How to Increase Terpenes When Growing Cannabis

For many marijuana users, the scent of a fresh cannabis bud is hard to beat. It also can help users determine the quality of the bud. Opening up your newly purchased cannabis can be an experience unlike any other.

But, what exactly is responsible for the smell cannabis plants have? And, why does smell matter? We’ll dive into the role of scent in marijuana buds below.

What Are Terpenes?

When it comes to the smell of a particular marijuana plant, we have something called terpenes to thank.

Terpenes are aromatic compounds. When it comes to cannabis, terpenes are responsible for the scent and smell of each marijuana strain.

There are more than 200 different terpenes in existence (that we know about right now). Though there are so many kinds of terpenes, the levels at which specific ones are present in plants will vary. Sometimes only trace amounts of particular terpenes are present. The most prominent terpene profile in a plant is what drives the different scents strains have.   

You’ve likely noticed the tiny hairs that cover cannabis plants. These give plants their crystal-like sheen. These are called trichomes, and these are responsible for the terpene production in marijuana.

What Are Terpenes

The Entourage Effect

In addition to giving different strains their signature smell, terpenes have another crucial role to play as well. 

Terpenes have been shown to work with other compounds found in marijuana, like THC and CBD, to enhance the effects they offer or take away from the results.

This is credited to the entourage effect.

The entourage effect, or ensemble effect, refers to the support different compounds give each other. It essentially states that all compounds produce better and more balanced effects working together than they do when alone and isolated.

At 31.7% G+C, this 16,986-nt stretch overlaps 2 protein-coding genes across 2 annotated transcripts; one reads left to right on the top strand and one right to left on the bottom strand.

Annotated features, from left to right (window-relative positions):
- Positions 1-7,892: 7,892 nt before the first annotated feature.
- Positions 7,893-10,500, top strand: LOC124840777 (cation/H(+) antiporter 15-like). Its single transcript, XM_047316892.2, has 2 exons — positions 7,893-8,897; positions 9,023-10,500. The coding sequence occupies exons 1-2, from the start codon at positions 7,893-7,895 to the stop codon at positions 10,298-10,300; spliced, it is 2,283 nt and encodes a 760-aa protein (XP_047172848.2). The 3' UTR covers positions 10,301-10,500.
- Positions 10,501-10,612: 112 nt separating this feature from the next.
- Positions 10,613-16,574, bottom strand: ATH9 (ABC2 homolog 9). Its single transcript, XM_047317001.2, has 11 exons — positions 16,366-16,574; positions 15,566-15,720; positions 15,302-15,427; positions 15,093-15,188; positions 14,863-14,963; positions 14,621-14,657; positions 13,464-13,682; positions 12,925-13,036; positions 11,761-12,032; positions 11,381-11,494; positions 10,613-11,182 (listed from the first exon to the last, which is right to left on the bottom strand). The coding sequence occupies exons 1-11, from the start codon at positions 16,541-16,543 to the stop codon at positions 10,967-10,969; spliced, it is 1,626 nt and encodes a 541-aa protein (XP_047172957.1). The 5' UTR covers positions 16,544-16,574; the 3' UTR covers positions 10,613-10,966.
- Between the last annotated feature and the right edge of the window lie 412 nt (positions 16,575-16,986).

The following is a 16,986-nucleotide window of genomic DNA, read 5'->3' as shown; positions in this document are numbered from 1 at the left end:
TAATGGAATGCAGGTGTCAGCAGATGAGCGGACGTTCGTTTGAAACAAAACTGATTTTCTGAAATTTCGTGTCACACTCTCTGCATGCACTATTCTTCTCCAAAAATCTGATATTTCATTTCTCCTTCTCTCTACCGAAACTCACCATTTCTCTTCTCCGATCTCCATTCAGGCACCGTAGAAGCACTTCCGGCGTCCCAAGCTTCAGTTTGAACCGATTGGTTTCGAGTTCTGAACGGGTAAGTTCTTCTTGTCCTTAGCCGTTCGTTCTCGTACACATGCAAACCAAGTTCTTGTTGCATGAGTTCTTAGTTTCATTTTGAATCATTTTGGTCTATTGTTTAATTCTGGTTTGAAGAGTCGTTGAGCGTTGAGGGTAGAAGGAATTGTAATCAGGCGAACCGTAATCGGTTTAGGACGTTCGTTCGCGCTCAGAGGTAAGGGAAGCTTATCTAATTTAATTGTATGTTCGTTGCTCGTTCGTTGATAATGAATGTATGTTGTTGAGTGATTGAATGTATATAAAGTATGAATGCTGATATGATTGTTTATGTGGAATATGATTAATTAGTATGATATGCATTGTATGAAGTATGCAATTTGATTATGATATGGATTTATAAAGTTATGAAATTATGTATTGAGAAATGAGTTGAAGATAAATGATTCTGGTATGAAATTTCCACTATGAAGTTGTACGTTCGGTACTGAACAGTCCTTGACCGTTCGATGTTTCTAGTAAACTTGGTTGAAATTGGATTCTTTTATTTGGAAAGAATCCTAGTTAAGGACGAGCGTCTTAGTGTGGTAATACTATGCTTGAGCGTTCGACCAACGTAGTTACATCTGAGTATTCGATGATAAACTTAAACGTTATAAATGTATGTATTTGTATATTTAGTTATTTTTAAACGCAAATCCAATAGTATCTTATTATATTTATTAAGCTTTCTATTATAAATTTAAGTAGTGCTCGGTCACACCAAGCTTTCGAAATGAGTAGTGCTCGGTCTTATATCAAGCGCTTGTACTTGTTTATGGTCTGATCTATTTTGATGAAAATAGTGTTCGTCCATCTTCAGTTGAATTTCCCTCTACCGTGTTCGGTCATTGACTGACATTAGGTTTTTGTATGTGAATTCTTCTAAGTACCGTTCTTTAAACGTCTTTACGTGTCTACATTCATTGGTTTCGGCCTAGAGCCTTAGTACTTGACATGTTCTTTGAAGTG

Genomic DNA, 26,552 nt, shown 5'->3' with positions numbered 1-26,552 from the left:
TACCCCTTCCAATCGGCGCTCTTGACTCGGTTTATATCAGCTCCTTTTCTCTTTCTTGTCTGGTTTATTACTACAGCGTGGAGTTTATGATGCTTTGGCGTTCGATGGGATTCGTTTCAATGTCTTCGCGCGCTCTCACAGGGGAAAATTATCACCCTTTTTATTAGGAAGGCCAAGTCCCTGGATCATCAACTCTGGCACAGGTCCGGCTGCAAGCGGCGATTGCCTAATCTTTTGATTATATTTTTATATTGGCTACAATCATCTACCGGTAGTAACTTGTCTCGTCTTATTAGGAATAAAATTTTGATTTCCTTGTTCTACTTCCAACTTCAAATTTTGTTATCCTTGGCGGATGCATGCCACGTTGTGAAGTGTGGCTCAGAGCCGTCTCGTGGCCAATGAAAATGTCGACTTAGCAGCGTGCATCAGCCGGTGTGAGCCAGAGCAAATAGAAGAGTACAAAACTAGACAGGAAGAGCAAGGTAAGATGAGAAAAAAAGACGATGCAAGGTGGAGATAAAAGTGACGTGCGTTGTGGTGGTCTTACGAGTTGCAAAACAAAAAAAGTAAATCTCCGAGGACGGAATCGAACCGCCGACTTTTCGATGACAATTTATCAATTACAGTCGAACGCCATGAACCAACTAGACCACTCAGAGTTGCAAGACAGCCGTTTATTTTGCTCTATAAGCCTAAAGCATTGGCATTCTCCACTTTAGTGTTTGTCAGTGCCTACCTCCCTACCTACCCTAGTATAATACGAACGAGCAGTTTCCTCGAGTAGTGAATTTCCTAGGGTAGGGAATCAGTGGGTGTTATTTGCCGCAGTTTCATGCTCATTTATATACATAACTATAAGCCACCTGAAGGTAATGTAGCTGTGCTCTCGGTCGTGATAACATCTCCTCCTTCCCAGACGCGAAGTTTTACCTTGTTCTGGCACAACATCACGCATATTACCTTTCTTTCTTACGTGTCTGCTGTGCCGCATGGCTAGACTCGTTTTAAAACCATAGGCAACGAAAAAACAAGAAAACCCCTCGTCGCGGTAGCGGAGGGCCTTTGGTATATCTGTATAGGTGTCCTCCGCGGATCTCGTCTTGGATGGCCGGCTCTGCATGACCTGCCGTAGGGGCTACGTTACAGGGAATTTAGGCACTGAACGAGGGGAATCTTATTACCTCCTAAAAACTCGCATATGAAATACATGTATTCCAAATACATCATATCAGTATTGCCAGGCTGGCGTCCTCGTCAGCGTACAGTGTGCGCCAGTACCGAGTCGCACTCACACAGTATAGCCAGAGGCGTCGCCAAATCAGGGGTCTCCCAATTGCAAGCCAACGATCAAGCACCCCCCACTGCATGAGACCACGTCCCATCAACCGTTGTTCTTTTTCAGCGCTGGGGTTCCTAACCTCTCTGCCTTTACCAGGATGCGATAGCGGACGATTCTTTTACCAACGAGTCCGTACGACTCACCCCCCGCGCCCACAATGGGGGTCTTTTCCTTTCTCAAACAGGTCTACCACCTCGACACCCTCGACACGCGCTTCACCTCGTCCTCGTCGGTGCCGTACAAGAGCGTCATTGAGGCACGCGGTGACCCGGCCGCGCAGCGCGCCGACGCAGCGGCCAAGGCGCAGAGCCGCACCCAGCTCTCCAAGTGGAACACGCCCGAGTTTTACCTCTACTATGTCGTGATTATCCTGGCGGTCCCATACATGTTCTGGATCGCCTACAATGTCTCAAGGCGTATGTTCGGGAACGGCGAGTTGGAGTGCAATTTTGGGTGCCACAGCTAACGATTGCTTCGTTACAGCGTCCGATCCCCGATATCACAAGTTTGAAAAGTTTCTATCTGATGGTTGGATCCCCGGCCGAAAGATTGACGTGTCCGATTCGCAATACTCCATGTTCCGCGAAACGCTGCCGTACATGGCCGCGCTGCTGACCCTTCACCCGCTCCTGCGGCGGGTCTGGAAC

Why Do Growers Want to Increase Their Crop’s Terpenes?

Because terpenes play such an essential role in the makeup of marijuana, many growers work to find ways to increase their plant’s terpene profile. But, aside from their benefits as part of the entourage effect, why should they put in so much effort?

Growers often want to increase terpene production in plants because:

  • The smell is important to consumers. The nose can play a significant role in helping users decide what strains they want to purchase. The stronger the aroma, the more appealing a strain will be to customers.
  • They improve flavor. Like the smell, the taste is another common deciding factor when you wish to try new strains of marijuana. Terpenes help influence taste and smell, so more terpenes mean a more flavorful bud.
  • They provide benefits independent from cannabis. Though the effects of marijuana are determined mainly by its cannabinoid makeup, terpenes can bring their benefits to the table, too. For example, myrcene (a terpene) is known to increase the anti-inflammatory effects of CBD. This is why the entourage effect is vital. So, stronger terpenes can produce more potent effects for users.

Overall, a solid terpene presence can create a better marijuana bud. These flowers will appeal to more customers, leading to more sales and more revenue.